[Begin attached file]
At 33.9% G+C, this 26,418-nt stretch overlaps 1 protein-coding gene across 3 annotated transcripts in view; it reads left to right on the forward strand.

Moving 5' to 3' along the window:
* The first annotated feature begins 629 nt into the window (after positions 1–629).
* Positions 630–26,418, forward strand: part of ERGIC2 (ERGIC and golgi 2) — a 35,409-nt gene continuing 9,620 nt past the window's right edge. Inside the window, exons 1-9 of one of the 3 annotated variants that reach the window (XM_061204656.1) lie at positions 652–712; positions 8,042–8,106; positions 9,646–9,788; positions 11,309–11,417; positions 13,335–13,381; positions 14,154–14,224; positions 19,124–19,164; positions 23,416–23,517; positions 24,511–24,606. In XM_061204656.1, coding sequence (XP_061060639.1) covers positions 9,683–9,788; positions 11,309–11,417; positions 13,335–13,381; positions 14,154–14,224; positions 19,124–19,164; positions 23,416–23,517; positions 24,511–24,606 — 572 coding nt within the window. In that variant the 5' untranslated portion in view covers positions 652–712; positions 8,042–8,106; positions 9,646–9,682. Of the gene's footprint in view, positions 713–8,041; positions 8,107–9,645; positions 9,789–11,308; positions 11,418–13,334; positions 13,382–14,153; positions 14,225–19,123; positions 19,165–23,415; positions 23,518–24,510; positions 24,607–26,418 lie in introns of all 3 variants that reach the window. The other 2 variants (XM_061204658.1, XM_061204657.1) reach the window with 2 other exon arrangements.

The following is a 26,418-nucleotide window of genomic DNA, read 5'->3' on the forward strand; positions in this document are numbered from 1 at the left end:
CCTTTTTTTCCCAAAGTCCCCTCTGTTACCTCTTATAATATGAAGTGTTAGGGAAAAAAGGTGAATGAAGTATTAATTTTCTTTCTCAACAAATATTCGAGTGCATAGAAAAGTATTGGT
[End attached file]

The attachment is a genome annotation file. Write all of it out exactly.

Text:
At 33.9% G+C, this 26,418-nt stretch overlaps 1 protein-coding gene across 3 annotated transcripts in view; it reads left to right on the forward strand.

Moving 5' to 3' along the window:
* The first annotated feature begins 629 nt into the window (after positions 1–629).
* Positions 630–26,418, forward strand: part of ERGIC2 (ERGIC and golgi 2) — a 35,409-nt gene continuing 9,620 nt past the window's right edge. Inside the window, exons 1-9 of one of the 3 annotated variants that reach the window (XM_061204656.1) lie at positions 652–712; positions 8,042–8,106; positions 9,646–9,788; positions 11,309–11,417; positions 13,335–13,381; positions 14,154–14,224; positions 19,124–19,164; positions 23,416–23,517; positions 24,511–24,606. In XM_061204656.1, coding sequence (XP_061060639.1) covers positions 9,683–9,788; positions 11,309–11,417; positions 13,335–13,381; positions 14,154–14,224; positions 19,124–19,164; positions 23,416–23,517; positions 24,511–24,606 — 572 coding nt within the window. In that variant the 5' untranslated portion in view covers positions 652–712; positions 8,042–8,106; positions 9,646–9,682. Of the gene's footprint in view, positions 713–8,041; positions 8,107–9,645; positions 9,789–11,308; positions 11,418–13,334; positions 13,382–14,153; positions 14,225–19,123; positions 19,165–23,415; positions 23,518–24,510; positions 24,607–26,418 lie in introns of all 3 variants that reach the window. The other 2 variants (XM_061204658.1, XM_061204657.1) reach the window with 2 other exon arrangements.

The following is a 26,418-nucleotide window of genomic DNA, read 5'->3' on the forward strand; positions in this document are numbered from 1 at the left end:
CCTTTTTTTCCCAAAGTCCCCTCTGTTACCTCTTATAATATGAAGTGTTAGGGAAAAAAGGTGAATGAAGTATTAATTTTCTTTCTCAACAAATATTCGAGTGCATAGAAAAGTATTGGT